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Scientific classification
Domain: Eukaryota
Kingdom: incertae sedis
(unranked) Picobiliphyta

Picobiliphytes or Picobiliphyta are a group of eukaryotic algae, discovered in 2007,[1] which are found among the smallest members of photosynthetic picoplankton.

They are sometimes called "biliphytes".[2]



At the end of the 1990s with the European project "Picodiv" it would be clarified which organisms occur in picoplankton. In addition, for a period of two years, samples were taken in the Atlantic, in the Mediterranean, before the coast of Scotland, Alaska and Norway. Picobiliphyta were found particularly within the nutrient-poor ranges from cold coastal seas, where they can constitute up to 50 percent of the biomass.

Affinities to other organisms

Researchers investigated gene sequences of the 18S gene, common to all cells. The identity of new organisms can be deduced from a comparison of familiar and unfamiliar gene sequences. “The gene sequences found in these algae could not be associated with any previously known group of organisms”, explain Dr Klaus Valentin and Dr. Linda Medlin, co-authors of the study and molecular biologists at the Alfred Wegener Institute for Polar and Marine Research in Bremerhaven. The algae in this study were found in plankton samples originating from various regions of the North Atlantic and the Mediterranean. The scientists have discovered a group of organisms which, despite being completely new to science, have a wide distribution. “This is a good indication for how much there is still to discover in the oceans, especially using molecular tools”, says Valentin.

Apart from the unfamiliar gene sequences, the researchers also detected phycobiliproteins. [3] In red algae, for example, these proteins occur as pigments. But in this newly discovered group of algae, the phycobiliproteins appear to be contained inside the plastids,[4] where the photosynthesis occurs. Hence, it provides a clear indication that the researchers are dealing with previously unidentified group of algae. Referring to their small size and the presence of phycobiliproteins, the researchers named the new group "Picobiliphyta".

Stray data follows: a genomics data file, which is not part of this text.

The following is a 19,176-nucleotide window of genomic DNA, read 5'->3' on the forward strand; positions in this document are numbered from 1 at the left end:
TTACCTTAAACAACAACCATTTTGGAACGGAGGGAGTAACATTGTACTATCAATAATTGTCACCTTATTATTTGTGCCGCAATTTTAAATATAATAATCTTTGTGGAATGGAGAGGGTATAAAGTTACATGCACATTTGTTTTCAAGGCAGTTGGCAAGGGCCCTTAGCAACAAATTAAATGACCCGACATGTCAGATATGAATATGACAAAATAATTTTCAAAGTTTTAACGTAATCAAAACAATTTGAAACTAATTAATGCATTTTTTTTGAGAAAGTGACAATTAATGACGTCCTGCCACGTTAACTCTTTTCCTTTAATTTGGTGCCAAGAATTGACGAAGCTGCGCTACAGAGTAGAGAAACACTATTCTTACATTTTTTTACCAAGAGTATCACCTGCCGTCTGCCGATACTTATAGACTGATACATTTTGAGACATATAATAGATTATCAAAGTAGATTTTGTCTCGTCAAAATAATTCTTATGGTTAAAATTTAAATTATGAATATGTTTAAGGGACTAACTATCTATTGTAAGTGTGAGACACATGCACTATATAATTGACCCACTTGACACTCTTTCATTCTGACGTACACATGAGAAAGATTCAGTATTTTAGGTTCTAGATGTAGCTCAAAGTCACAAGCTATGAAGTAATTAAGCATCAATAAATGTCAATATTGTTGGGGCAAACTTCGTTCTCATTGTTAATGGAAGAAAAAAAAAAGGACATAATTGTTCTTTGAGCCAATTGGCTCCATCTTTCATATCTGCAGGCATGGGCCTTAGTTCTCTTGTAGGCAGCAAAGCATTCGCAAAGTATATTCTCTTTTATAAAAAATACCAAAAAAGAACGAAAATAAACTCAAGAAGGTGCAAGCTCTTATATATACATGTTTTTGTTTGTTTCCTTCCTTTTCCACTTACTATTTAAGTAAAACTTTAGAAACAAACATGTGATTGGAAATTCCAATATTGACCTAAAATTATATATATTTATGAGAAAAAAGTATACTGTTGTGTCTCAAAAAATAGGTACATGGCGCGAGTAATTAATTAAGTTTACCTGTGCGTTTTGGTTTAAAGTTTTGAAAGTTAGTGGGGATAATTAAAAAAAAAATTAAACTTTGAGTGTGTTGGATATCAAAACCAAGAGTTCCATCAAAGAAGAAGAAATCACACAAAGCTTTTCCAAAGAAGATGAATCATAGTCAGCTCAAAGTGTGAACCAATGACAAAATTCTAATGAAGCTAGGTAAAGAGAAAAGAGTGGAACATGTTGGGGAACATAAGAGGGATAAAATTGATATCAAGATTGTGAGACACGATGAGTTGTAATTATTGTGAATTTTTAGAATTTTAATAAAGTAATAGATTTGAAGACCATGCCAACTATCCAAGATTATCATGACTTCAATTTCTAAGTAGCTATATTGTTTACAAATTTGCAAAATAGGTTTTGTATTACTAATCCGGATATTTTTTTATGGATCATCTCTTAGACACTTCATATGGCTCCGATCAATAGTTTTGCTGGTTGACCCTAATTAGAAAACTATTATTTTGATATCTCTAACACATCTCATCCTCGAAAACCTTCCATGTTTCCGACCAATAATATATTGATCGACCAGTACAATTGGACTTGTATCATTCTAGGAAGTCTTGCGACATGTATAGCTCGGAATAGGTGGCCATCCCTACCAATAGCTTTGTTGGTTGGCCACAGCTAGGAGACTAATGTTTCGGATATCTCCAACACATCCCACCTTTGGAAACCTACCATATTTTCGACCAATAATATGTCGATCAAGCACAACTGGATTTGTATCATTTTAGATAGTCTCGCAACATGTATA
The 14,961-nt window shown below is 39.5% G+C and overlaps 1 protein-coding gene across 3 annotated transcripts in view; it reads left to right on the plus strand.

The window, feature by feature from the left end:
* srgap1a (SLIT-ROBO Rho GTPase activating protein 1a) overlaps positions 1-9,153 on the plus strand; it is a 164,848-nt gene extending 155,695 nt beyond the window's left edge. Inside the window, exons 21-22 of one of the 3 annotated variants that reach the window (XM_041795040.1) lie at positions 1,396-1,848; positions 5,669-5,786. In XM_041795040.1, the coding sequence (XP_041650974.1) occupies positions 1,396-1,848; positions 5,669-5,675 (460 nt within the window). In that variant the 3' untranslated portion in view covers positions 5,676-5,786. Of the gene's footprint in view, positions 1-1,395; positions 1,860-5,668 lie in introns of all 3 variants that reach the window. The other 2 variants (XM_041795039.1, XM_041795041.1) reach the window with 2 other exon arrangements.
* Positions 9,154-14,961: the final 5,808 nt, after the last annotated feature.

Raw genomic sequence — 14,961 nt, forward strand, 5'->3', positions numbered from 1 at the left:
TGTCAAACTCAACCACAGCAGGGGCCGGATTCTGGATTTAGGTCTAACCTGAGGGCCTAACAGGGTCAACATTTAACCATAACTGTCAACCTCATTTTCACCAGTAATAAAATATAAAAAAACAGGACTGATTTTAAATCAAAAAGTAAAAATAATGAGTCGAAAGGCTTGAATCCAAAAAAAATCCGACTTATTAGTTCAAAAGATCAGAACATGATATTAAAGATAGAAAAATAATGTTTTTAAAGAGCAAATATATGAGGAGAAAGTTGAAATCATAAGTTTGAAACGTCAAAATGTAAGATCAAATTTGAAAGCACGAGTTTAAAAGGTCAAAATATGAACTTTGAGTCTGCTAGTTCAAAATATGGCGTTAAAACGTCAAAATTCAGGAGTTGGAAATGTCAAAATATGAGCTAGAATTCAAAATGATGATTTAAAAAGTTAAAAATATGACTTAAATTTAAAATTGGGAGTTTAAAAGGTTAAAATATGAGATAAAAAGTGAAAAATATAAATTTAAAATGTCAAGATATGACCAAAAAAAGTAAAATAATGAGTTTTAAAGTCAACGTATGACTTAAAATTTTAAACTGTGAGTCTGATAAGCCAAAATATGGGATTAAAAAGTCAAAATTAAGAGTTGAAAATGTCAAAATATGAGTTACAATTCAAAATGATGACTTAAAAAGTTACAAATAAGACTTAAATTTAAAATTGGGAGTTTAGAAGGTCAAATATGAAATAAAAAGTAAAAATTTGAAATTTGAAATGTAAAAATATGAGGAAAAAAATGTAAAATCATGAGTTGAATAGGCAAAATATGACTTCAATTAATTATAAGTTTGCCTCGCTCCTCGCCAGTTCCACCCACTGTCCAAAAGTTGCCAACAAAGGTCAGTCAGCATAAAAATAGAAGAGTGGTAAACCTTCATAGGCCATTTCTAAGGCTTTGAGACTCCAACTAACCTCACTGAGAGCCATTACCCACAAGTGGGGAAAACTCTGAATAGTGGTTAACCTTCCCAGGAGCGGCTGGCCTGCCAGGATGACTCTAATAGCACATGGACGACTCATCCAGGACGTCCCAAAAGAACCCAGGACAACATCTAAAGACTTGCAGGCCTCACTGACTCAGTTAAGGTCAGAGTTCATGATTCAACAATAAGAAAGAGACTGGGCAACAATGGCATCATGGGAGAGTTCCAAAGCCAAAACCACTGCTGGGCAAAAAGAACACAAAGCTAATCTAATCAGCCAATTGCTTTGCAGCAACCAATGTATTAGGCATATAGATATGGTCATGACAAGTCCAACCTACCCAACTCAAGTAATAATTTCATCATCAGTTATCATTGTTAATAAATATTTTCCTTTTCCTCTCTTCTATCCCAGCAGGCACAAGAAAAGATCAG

Some sources group picobiliphytes within the cryptomonads-haptophytes assemblage.[5]

See also

External links


  1. ^ Not F, Valentin K, Romari K, et al. (January 2007). "Picobiliphytes: a marine picoplanktonic algal group with unknown affinities to other eukaryotes". Science 315 (5809): 253–5. doi:10.1126/science.1136264. PMID 17218530.  
  2. ^ Okamoto, N.; Chantangsi, C.; Horák, A.; Leander, B.; Keeling, P. (2009). "Molecular Phylogeny and Description of the Novel Katablepharid Roombia truncata gen. Et sp. Nov., and Establishment of the Hacrobia Taxon nov". PloS one 4 (9): e7080. doi:10.1371/journal.pone.0007080. PMID 19759916.   edit
  3. ^ "Bizarre New Form of Life Found in Arctic Ocean, Scientists Announce". Retrieved 2009-06-17.  
  4. ^ Henrik Aronsson; Anna Stina Sandelius (2008). The Chloroplast: Interactions with the Environment (Plant Cell Monographs). Berlin: Springer. pp. 9. ISBN 3-540-68692-4.  
  5. ^ "Eukaryotes". Retrieved 2009-06-17.  


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